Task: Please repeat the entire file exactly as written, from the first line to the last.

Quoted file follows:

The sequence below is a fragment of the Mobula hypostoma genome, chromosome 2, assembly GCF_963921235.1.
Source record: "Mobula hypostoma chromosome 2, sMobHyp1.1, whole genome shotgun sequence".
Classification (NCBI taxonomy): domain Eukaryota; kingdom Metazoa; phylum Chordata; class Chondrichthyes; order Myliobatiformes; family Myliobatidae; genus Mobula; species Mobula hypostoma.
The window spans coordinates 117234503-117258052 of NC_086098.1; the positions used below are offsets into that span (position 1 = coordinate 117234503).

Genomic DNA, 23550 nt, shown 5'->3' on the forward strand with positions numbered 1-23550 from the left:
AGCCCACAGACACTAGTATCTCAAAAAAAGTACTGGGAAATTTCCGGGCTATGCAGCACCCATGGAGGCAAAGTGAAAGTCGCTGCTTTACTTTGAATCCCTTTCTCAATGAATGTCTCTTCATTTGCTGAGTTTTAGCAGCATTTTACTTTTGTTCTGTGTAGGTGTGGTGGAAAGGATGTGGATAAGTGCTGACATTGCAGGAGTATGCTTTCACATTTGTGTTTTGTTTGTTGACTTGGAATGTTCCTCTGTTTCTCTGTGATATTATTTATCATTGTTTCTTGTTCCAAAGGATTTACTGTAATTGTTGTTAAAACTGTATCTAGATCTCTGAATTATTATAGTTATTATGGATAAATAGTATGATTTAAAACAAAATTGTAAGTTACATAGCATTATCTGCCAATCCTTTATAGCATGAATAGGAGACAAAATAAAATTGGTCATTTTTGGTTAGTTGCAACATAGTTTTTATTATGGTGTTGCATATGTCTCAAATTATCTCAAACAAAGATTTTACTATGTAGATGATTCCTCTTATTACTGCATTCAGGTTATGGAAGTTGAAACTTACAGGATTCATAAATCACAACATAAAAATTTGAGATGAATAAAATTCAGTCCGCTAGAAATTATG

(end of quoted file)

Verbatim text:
The sequence below is a fragment of the Mobula hypostoma genome, chromosome 2, assembly GCF_963921235.1.
Source record: "Mobula hypostoma chromosome 2, sMobHyp1.1, whole genome shotgun sequence".
Classification (NCBI taxonomy): domain Eukaryota; kingdom Metazoa; phylum Chordata; class Chondrichthyes; order Myliobatiformes; family Myliobatidae; genus Mobula; species Mobula hypostoma.
The window spans coordinates 117234503-117258052 of NC_086098.1; the positions used below are offsets into that span (position 1 = coordinate 117234503).

Genomic DNA, 23550 nt, shown 5'->3' on the forward strand with positions numbered 1-23550 from the left:
AGCCCACAGACACTAGTATCTCAAAAAAAGTACTGGGAAATTTCCGGGCTATGCAGCACCCATGGAGGCAAAGTGAAAGTCGCTGCTTTACTTTGAATCCCTTTCTCAATGAATGTCTCTTCATTTGCTGAGTTTTAGCAGCATTTTACTTTTGTTCTGTGTAGGTGTGGTGGAAAGGATGTGGATAAGTGCTGACATTGCAGGAGTATGCTTTCACATTTGTGTTTTGTTTGTTGACTTGGAATGTTCCTCTGTTTCTCTGTGATATTATTTATCATTGTTTCTTGTTCCAAAGGATTTACTGTAATTGTTGTTAAAACTGTATCTAGATCTCTGAATTATTATAGTTATTATGGATAAATAGTATGATTTAAAACAAAATTGTAAGTTACATAGCATTATCTGCCAATCCTTTATAGCATGAATAGGAGACAAAATAAAATTGGTCATTTTTGGTTAGTTGCAACATAGTTTTTATTATGGTGTTGCATATGTCTCAAATTATCTCAAACAAAGATTTTACTATGTAGATGATTCCTCTTATTACTGCATTCAGGTTATGGAAGTTGAAACTTACAGGATTCATAAATCACAACATAAAAATTTGAGATGAATAAAATTCAGTCCGCTAGAAATTATG